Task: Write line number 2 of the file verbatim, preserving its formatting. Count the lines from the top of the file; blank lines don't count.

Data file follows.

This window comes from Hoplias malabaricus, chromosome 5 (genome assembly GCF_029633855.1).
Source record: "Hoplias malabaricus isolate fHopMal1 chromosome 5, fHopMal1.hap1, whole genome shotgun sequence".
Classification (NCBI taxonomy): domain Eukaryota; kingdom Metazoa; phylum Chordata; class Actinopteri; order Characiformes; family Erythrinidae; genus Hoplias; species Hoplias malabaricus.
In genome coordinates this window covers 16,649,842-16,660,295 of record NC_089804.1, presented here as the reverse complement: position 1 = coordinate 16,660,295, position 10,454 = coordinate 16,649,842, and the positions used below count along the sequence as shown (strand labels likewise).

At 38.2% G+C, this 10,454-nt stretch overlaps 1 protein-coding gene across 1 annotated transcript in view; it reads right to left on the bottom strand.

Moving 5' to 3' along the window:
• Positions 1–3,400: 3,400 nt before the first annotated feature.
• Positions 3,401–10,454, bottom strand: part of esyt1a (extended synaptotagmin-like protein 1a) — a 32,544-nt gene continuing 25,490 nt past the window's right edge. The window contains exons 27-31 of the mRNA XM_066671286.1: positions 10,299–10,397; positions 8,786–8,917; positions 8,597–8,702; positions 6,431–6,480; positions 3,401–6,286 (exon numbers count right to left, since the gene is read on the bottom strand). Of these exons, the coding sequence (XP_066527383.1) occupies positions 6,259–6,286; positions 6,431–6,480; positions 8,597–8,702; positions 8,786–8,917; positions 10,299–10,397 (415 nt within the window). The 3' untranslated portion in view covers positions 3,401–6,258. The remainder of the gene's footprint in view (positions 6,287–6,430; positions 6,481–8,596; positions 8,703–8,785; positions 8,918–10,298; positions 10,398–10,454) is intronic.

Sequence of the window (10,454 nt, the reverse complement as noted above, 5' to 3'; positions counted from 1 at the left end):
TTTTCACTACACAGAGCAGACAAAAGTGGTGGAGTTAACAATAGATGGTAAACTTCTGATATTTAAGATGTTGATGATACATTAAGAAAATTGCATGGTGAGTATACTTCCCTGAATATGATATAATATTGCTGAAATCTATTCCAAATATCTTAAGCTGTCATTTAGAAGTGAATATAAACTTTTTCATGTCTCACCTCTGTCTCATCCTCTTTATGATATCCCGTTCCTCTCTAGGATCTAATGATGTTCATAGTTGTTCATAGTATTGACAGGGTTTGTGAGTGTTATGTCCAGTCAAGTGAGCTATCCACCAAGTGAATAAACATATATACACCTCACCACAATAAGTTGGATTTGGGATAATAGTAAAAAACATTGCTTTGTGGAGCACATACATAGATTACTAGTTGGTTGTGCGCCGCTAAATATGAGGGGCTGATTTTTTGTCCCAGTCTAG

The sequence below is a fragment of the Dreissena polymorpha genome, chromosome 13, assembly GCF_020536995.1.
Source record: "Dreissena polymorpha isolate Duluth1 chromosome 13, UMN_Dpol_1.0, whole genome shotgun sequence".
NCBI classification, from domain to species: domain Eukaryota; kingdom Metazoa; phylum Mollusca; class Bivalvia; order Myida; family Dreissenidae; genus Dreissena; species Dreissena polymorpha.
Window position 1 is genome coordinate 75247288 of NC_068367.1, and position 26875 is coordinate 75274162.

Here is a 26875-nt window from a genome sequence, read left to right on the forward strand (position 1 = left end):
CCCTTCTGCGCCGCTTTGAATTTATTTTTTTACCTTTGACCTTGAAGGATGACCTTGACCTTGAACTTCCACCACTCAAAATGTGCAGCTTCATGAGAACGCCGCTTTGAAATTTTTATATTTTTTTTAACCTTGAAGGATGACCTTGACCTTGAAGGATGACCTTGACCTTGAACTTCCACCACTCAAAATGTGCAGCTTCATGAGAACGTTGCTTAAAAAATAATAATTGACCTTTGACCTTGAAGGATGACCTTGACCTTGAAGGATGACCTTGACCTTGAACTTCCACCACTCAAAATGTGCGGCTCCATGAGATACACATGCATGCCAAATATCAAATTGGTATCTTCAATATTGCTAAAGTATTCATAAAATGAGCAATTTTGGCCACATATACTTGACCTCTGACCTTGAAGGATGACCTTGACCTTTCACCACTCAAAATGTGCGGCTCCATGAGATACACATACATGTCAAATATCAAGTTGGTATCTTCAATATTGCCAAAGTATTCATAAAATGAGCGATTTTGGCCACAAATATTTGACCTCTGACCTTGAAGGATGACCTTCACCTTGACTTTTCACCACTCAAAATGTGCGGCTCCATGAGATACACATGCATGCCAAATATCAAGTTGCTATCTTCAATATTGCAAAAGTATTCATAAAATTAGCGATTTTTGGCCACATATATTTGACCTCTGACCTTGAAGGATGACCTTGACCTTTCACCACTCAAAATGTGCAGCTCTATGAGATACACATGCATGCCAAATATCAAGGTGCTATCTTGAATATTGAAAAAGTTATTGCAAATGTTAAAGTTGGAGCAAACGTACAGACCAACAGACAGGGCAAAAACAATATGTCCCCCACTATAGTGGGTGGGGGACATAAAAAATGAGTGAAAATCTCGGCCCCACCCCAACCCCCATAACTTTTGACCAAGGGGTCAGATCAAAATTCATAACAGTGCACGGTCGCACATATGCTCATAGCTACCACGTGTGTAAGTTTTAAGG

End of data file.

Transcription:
Source record: "Hoplias malabaricus isolate fHopMal1 chromosome 5, fHopMal1.hap1, whole genome shotgun sequence".